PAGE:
Advertisement

Another thing that happened after the accident, I developed a really severe eating disorder. I'm trying to recover from bulimia right now. At first I thought it wasn't related, even though it happened right afterwards.

The doctors said that obviously impulse control won't just be sexual, it'll just be in everything, whether it's anger or food. Apparently overeating is something that happens to people. Back when they thought lobotomies were a good treatment, like in the '50s, they found people would gain weight or act out inappropriately sexually afterwards.

For the longest time, especially the first few years, [the eating disorder] was a way for me to feel like I had some control. I thought if I achieved a certain body type, everything would magically be normal again. It took me a long time to get any ind of acceptance that this is permanent. I'm still not 100 percent over it, but much more so. I'm more grounded than I used to be. It took a lot of weight fluctuations and a lot of time to for me to lose weight, see nothing happens, then gain it again and see it's futile.

Advertisement

Another thing that happened to you after the accident were inappropriate verbal outbursts, a lot of them sexual in nature. It's hard for some people to imagine what it must be like to make verbal outbursts you can't control. Would there be some part of you listening to yourself say these things in horror, or did you not realize they were inappropriate?

To be clear, I'm—I'm a different person now than I was years ago. Some of the things I'm talking about aren't as bad currently. The changes in me were fluctuating. Who I was in the first year was not who I was in the third year. It's always changing. I don't want to say that I'm completely in control of myself, but I'm not as bad as I was three years ago.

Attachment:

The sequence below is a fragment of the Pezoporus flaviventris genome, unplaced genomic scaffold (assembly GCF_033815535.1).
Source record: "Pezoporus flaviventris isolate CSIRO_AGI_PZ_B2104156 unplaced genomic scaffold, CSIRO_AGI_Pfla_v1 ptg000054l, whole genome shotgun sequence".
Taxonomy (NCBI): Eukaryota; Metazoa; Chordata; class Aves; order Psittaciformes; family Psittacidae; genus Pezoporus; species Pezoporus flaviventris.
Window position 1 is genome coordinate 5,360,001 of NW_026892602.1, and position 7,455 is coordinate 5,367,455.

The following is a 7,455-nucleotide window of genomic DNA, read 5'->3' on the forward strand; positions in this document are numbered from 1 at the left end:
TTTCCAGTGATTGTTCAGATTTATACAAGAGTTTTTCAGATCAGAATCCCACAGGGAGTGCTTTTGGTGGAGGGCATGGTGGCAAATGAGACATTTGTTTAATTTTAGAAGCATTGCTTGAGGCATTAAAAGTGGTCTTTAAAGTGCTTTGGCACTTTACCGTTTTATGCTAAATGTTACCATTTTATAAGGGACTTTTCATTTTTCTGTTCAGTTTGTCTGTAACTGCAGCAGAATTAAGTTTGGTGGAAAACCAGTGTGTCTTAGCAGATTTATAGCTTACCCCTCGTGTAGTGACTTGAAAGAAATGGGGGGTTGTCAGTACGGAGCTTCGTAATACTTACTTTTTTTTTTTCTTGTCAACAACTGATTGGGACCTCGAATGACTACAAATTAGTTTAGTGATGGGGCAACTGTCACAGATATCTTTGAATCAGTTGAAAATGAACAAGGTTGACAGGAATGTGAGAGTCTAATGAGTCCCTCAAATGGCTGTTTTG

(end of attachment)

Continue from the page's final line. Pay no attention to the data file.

From what I was told, the first year I was really inappropriate. I don't remember much of that. That was in the testimony of my old media teacher.

Sounds like your memories of the first year are pretty fuzzy.

I would say the first few years. My memory is very odd now. I think I can remember things if I have some sort of trigger. If I'm asked about it out of the blue I have trouble remembering what I did last weekend. But it's not completely erased.

Advertisement

From being 19, the only thing I really remember was that relationship I told you about. I remember things that are more emotional better. Intense emotions, positive or negative.

I do remember later parts more. What happened especially with me sexually acting out, there's a mood that happens. It's sort of like—when I'm in that mood, things seem reasonable that don't seem reasonable when I calm down. I would just get into my sexual mind state. I think people think I'm always rubbing up against a chair all the time. That's not what it is.

The mood, especially in the past, it was like—I'd start to feel really sexy and really high on myself. I've heard people with mania describe similar things, but I'm hesitant to appropriate someone else's illness. In that moment it seems rational for me to, say, hit on somebody who might be completely inappropriate. Later on, maybe the next day, I'm thinking wow, I'm really embarrassed about that.

Advertisement

The same thing would happen with one-night stands. As me, as who I am naturally, I do want something deeper. I'm not somebody who on a true, deep level enjoys sex without a connection. And I think that there's nothing wrong with it, but for me it wasn't ever a healthy thing. I always ended up feeling hurt and like it was my fault because I made it seem like I was totally down. That's what I want to reiterate. It wasn't this fun thing that ended up in me getting money.